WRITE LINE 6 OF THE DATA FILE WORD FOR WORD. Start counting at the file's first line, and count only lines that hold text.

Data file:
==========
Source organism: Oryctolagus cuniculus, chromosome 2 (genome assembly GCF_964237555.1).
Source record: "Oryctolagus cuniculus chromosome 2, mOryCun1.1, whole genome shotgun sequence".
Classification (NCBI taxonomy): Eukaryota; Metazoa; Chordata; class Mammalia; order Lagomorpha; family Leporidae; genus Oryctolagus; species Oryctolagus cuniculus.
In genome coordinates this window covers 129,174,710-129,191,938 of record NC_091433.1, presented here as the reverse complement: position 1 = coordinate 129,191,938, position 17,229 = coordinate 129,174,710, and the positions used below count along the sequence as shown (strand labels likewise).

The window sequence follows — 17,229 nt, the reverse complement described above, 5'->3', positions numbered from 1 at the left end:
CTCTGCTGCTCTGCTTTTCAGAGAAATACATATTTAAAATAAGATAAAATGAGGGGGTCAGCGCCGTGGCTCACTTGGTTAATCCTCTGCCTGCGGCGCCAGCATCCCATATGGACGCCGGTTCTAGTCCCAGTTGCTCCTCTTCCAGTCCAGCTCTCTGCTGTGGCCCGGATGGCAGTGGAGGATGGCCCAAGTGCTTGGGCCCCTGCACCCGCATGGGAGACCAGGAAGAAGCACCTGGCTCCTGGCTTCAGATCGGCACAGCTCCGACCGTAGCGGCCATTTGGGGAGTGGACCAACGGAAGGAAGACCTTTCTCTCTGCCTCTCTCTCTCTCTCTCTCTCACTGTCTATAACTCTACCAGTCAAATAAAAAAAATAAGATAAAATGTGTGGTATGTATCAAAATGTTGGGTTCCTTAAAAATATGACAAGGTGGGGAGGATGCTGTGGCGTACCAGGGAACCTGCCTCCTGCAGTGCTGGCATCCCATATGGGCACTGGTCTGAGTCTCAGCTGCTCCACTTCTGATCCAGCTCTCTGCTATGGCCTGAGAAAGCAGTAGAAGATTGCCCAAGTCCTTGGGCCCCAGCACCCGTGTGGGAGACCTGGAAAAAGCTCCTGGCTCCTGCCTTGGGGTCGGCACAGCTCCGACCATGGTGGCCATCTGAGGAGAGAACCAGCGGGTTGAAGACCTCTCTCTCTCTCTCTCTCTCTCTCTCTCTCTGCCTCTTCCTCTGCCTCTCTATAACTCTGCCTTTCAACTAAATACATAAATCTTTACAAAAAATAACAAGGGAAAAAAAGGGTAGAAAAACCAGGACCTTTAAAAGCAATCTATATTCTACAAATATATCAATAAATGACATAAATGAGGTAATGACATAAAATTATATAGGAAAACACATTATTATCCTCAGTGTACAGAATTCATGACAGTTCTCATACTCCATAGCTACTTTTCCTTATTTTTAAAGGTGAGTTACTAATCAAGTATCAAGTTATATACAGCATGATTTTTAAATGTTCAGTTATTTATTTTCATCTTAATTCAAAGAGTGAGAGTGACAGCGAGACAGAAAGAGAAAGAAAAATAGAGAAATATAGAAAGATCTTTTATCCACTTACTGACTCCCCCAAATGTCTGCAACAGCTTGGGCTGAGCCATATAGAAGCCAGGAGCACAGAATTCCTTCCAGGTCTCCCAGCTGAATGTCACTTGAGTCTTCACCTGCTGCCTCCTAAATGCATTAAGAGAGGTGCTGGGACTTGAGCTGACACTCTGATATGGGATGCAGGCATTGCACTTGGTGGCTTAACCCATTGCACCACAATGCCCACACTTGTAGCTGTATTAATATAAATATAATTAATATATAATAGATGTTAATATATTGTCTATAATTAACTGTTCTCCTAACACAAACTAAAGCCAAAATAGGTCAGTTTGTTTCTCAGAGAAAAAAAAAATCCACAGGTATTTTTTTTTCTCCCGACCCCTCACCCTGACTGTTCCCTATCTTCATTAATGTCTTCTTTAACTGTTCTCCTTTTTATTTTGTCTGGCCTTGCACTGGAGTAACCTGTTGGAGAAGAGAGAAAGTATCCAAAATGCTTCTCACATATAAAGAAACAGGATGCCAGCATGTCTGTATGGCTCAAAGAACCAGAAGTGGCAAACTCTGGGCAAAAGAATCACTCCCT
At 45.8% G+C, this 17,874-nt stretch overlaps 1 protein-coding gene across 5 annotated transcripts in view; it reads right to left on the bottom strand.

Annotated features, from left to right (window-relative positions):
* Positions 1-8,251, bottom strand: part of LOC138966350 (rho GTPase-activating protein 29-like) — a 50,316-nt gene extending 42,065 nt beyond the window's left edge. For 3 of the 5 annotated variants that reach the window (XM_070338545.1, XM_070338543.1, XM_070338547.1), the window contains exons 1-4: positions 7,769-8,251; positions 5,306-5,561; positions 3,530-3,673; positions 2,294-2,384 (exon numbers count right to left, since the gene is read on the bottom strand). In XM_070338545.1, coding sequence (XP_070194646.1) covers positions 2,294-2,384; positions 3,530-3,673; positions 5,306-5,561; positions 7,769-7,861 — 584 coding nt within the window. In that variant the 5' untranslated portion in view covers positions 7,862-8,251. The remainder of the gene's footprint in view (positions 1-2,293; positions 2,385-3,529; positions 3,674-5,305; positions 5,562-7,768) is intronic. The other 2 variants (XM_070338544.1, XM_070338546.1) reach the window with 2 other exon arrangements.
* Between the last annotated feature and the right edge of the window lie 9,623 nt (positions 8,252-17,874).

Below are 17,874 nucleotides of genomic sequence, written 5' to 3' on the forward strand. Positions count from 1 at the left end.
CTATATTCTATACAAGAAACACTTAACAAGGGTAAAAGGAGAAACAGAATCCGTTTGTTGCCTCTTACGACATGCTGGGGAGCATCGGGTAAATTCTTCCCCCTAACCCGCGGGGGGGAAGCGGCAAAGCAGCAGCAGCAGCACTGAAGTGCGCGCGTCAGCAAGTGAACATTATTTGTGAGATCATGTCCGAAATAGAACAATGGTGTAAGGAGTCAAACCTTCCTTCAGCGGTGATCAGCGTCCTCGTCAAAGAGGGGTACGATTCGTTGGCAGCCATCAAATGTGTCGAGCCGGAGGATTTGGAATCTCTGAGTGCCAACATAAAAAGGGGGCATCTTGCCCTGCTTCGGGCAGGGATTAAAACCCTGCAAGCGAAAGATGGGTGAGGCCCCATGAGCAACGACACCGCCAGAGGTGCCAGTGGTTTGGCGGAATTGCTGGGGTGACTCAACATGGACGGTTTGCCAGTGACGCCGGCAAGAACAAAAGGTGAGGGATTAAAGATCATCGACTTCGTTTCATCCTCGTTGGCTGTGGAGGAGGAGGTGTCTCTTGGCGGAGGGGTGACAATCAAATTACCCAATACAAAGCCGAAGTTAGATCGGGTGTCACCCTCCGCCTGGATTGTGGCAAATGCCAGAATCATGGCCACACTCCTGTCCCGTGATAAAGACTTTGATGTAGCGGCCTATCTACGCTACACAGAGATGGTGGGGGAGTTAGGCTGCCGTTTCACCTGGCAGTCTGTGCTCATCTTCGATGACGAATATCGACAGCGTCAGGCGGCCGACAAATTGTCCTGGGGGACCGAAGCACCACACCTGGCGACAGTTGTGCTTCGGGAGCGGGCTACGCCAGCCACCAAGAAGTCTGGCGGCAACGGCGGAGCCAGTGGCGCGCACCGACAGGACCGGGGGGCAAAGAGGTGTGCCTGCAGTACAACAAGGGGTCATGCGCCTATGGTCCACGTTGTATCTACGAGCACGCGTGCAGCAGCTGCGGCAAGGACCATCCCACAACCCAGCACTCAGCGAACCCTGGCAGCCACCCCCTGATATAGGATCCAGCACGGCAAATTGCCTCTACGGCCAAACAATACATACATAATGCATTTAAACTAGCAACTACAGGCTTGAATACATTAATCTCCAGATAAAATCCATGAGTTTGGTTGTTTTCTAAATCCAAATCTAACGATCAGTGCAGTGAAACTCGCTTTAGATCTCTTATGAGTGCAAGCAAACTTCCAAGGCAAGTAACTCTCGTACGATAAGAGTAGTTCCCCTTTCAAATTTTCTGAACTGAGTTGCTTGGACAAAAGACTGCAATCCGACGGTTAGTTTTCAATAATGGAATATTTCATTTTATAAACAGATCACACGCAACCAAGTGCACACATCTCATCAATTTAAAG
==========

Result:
CTCTGCTGCTCTGCTTTTCAGAGAAATACATATTTAAAATAAGATAAAATGAGGGGGTCAGCGCCGTGGCTCACTTGGTTAATCCTCTGCCTGCGGCGCCAGCATCCCATATGGACGCCGGTTCTAGTCCCAGTTGCTCCTCTTCCAGTCCAGCTCTCTGCTGTGGCCCGGATGGCAGTGGAGGATGGCCCAAGTGCTTGGGCCCCTGCACCCGCATGGGAGACCAGGAAGAAGCACCTGGCTCCTGGCTTCAGATCGGCACAGCTCCGACCGTAGCGGCCATTTGGGGAGTGGACCAACGGAAGGAAGACCTTTCTCTCTGCCTCTCTCTCTCTCTCTCTCTCACTGTCTATAACTCTACCAGTCAAATAAAAAAAATAAGATAAAATGTGTGGTATGTATCAAAATGTTGGGTTCCTTAAAAATATGACAAGGTGGGGAGGATGCTGTGGCGTACCAGGGAACCTGCCTCCTGCAGTGCTGGCATCCCATATGGGCACTGGTCTGAGTCTCAGCTGCTCCACTTCTGATCCAGCTCTCTGCTATGGCCTGAGAAAGCAGTAGAAGATTGCCCAAGTCCTTGGGCCCCAGCACCCGTGTGGGAGACCTGGAAAAAGCTCCTGGCTCCTGCCTTGGGGTCGGCACAGCTCCGACCATGGTGGCCATCTGAGGAGAGAACCAGCGGGTTGAAGACCTCTCTCTCTCTCTCTCTCTCTCTCTCTCTCTGCCTCTTCCTCTGCCTCTCTATAACTCTGCCTTTCAACTAAATACATAAATCTTTACAAAAAATAACAAGGGAAAAAAAGGGTAGAAAAACCAGGACCTTTAAAAGCAATCTATATTCTACAAATATATCAATAAATGACATAAATGAGGTAATGACATAAAATTATATAGGAAAACACATTATTATCCTCAGTGTACAGAATTCATGACAGTTCTCATACTCCATAGCTACTTTTCCTTATTTTTAAAGGTGAGTTACTAATCAAGTATCAAGTTATATACAGCATGATTTTTAAATGTTCAGTTATTTATTTTCATCTTAATTCAAAGAGTGAGAGTGACAGCGAGACAGAAAGAGAAAGAAAAATAGAGAAATATAGAAAGATCTTTTATCCACTTACTGACTCCCCCAAATGTCTGCAACAGCTTGGGCTGAGCCATATAGAAGCCAGGAGCACAGAATTCCTTCCAGGTCTCCCAGCTGAATGTCACTTGAGTCTTCACCTGCTGCCTCCTAAATGCATTAAGAGAGGTGCTGGGACTTGAGCTGACACTCTGATATGGGATGCAGGCATTGCACTTGGTGGCTTAACCCATTGCACCACAATGCCCACACTTGTAGCTGTATTAATATAAATATAATTAATATATAATAGATGTTAATATATTGTCTATAATTAACTGTTCTCCTAACACAAACTAAAGCCAAAATAGGTCAGTTTGTTTCTCAGAGAAAAAAAAAATCCACAGGTATTTTTTTTTCTCCCGACCCCTCACCCTGACTGTTCCCTATCTTCATTAATGTCTTCTTTAACTGTTCTCCTTTTTATTTTGTCTGGCCTTGCACTGGAGTAACCTGTTGGAGAAGAGAGAAAGTATCCAAAATGCTTCTCACATATAAAGAAACAGGATGCCAGCATGTCTGTATGGCTCAAAGAACCAGAAGTGGCAAACTCTGGGCAAAAGAATCACTCCCT